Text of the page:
In college, Senator Colby Coash celebrated at a tailgate party outside of a prison during an execution. Now he’s part of the growing conservative movement to end the death penalty in the United States – a movement that EJUSA’s Conservatives Concerned About the Death Penalty has helped spawn. Read The Washington Post’s in-depth article about this trend and EJUSA’s impact, featuring interviews with EJUSA staff members Heather Beaudoin and Marc Hyden, who lead Conservatives Concerned.
“Recommended this week” features highlights from the past week in news about the death penalty, crime survivors, and trauma-informed responses to crime.
Meet the red-state conservatives fighting to abolish the death penalty, The Washington Post
In college, Senator Colby Coash celebrated at a tailgate party outside of a prison during an execution. Now he’s part of the growing conservative movement to end the death penalty in the United States. In an in-depth article about that movement, The Washington Post interviews EJUSA staff members Heather Beaudoin and Marc Hyden, both part of Conservatives Concerned About the Death Penalty.
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By every measure, the death penalty declined again in 2015. A new report released today by the Death Penalty Information Center (DPIC) found:
Last week, death penalty supporters in Nebraska submitted petition signatures to put repeal legislation in front of voters in the 2016 election.
The signatures have now been sent to county clerks, who will attempt to verify them against registered voters in the next 40 days. The official numbers will come out in October from the Secretary of State’s Office, but it seems there are enough for the death penalty to go before Nebraska voters next fall.
Today, a group of death penalty supporters submitted signatures for a referendum on death penalty repeal – enough to suspend repeal and put it on the November 2016 ballot if they are all verified.
The media might tell you that this kills the repeal of the death penalty that you helped achieve this spring. They might say that Nebraskans across the state disagreed with repeal and will vote to bring the death penalty back next fall.
But here’s the truth:
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It’s hard to imagine that after all that work done to pass repeal in Nebraska, the debate over the death penalty is still not over. But it’s not.
Why? Because some lawmakers are clinging so desperately to the death penalty that they are scrambling to get illegal execution drugs and trying to force the issue onto the ballot. If death penalty supporters get enough signatures, a decision about death penalty repeal will go on the November 2016 ballot in Nebraska.
Wondering how it’s possible that Nebraska is still debating the death penalty, even though legislators passed repeal (over the Governor’s veto) in the Spring? We’ve got you covered. After the popularity of our geeky guide to the Nebraska legislative process, we’ve put together an equally geeky guide to the referendum process that’s unfolding now.
In Nebraska, the state Constitution allows citizens to overturn a decision by the legislature via a petition and referendum process. Citizens can mount a campaign and start collecting petition signatures following the last day of the legislature (also known as sine die in geek speak).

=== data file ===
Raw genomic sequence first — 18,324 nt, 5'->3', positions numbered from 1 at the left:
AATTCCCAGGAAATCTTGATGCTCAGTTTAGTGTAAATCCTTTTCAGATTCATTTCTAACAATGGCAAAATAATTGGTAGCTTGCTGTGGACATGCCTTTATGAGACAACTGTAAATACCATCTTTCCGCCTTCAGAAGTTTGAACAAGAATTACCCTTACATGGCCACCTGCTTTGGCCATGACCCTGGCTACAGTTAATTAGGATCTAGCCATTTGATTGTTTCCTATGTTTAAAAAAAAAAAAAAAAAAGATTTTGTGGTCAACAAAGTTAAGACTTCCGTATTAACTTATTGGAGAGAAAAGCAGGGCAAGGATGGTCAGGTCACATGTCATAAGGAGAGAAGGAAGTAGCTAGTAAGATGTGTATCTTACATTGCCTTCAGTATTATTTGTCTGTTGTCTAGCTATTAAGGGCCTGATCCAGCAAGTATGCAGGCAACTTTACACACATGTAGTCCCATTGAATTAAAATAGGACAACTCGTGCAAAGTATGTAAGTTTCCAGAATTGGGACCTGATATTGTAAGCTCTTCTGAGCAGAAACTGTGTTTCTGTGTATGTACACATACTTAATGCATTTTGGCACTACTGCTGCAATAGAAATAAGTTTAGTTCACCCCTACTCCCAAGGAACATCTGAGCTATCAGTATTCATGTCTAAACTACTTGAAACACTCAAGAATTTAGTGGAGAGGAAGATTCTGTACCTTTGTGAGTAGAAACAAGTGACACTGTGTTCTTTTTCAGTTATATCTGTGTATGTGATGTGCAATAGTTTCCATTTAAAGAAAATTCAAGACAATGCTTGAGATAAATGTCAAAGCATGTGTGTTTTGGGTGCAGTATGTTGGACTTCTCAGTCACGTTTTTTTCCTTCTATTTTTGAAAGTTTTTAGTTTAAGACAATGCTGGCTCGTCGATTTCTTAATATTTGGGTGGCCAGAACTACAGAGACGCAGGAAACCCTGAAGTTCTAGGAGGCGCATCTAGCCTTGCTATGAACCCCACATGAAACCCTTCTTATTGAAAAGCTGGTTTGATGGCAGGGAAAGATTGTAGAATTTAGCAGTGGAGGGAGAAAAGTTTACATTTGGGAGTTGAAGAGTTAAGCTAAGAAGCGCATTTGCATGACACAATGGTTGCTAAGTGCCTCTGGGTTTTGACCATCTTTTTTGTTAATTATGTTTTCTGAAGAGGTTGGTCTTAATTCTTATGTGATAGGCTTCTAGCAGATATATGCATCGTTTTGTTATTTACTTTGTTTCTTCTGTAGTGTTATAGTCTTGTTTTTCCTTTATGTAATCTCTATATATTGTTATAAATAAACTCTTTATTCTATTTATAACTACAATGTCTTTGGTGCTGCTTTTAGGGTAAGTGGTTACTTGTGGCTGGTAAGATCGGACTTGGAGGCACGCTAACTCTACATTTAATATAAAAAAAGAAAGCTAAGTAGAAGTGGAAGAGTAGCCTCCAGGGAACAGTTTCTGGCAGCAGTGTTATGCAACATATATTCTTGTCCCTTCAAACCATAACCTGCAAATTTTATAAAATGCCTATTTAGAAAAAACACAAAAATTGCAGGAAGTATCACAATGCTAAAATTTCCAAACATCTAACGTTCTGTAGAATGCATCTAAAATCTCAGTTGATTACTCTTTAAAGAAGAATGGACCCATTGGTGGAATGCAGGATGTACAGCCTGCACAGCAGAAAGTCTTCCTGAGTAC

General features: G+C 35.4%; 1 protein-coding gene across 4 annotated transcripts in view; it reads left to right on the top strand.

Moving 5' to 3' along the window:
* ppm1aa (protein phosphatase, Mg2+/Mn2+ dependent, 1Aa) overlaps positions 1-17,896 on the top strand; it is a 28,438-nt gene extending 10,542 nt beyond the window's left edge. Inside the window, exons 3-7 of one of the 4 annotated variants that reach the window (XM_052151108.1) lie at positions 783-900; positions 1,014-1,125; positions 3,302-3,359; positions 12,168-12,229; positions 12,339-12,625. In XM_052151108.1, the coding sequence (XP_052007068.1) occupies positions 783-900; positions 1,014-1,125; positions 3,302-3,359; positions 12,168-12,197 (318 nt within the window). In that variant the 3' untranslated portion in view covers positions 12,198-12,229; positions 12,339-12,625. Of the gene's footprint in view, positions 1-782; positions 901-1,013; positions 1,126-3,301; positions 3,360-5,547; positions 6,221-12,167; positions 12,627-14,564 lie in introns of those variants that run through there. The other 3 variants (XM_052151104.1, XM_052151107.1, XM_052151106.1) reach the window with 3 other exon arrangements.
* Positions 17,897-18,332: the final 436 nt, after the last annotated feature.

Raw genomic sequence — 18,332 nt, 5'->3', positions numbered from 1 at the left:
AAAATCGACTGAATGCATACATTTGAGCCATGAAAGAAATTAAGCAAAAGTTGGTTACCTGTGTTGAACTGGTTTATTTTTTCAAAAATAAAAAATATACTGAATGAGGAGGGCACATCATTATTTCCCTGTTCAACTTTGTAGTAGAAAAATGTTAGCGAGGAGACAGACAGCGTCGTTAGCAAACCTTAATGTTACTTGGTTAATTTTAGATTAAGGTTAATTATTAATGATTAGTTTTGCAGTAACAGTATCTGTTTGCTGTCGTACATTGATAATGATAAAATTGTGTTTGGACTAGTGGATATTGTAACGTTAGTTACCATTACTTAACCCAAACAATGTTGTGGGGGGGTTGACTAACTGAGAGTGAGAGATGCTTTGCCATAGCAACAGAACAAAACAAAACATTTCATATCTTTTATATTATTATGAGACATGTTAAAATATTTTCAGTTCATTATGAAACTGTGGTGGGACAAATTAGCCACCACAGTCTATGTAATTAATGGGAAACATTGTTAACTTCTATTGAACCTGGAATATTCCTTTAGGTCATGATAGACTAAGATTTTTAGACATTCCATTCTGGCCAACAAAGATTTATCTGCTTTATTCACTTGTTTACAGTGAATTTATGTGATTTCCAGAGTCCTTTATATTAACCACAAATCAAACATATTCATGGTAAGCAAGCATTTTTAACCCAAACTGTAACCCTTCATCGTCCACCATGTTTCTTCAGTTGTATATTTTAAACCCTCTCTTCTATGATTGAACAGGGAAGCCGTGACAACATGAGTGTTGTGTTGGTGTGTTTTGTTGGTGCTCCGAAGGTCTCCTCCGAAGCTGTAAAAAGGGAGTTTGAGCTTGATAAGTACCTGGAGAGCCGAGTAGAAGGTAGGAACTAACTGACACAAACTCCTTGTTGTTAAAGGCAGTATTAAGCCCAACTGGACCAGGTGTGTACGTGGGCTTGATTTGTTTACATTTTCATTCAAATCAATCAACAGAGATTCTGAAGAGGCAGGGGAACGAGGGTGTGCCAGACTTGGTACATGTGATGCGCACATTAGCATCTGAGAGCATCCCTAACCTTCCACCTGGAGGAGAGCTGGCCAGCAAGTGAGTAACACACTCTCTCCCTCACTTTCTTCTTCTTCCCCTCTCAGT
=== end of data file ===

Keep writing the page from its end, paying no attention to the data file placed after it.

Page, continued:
We’re teaming up with our longtime partners atNebraskans for Alternatives to the Death Penalty to deliver your appreciation to all 30 Nebraska Senators who voted to override the Governor’s veto and end the death penalty in Nebraska once and for all.
Those lawmakers declared the death penalty is ineffective, costly, unfair, harmful for victims’ families, and risks dangerous mistakes. They made Nebraska the 19th state – and the first “red” state in over 40 years – to end the death penalty.
With the encouragement of people like you, we’re confident that we will see more and more lawmakers stand up for justice!
It is vital that lawmakers hear from the people afterthey deliver, not just before a vote when we ask for their support. Last week, 30 Senators in Nebraska declared the death penalty is ineffective, costly, unfair, harmful for victims’ families, and risks dangerous mistakes. They made Nebraska the 19th state – and the first “red” state in over 40 years – to end the death penalty.
Help us collect thank you notes from around the world! We’re teaming up with our longtime partners at Nebraskans for Alternatives to the Death Penalty to deliver your appreciation to all 30 Nebraska Senators who voted to override the Governor’s veto and end the death penalty in Nebraska once and for all.
Norma Fleisher’s is also a conversion story. She supported the death penalty until 1999, when she ministered to prisoners on Tennessee’s death row. On her return to Nebraska, she became one of the hardest working supporters of repeal, driving more than 4,000 miles through every Nebraska county to talk about the death penalty to anyone who would listen and standing vigil at the Governor’s mansion every week. She became an inspiration for Nebraskans for Alternatives to the Death Penalty’s Stacy Anderson (with whom she is pictured on the left), as well as for Senator Morfeld, who dedicated his repeal vote to her.
Norma passed away last October, more than six months before she could witness Nebraska as a death penalty-free state. Those who knew her are sure she was cheering from “a gallery far above.”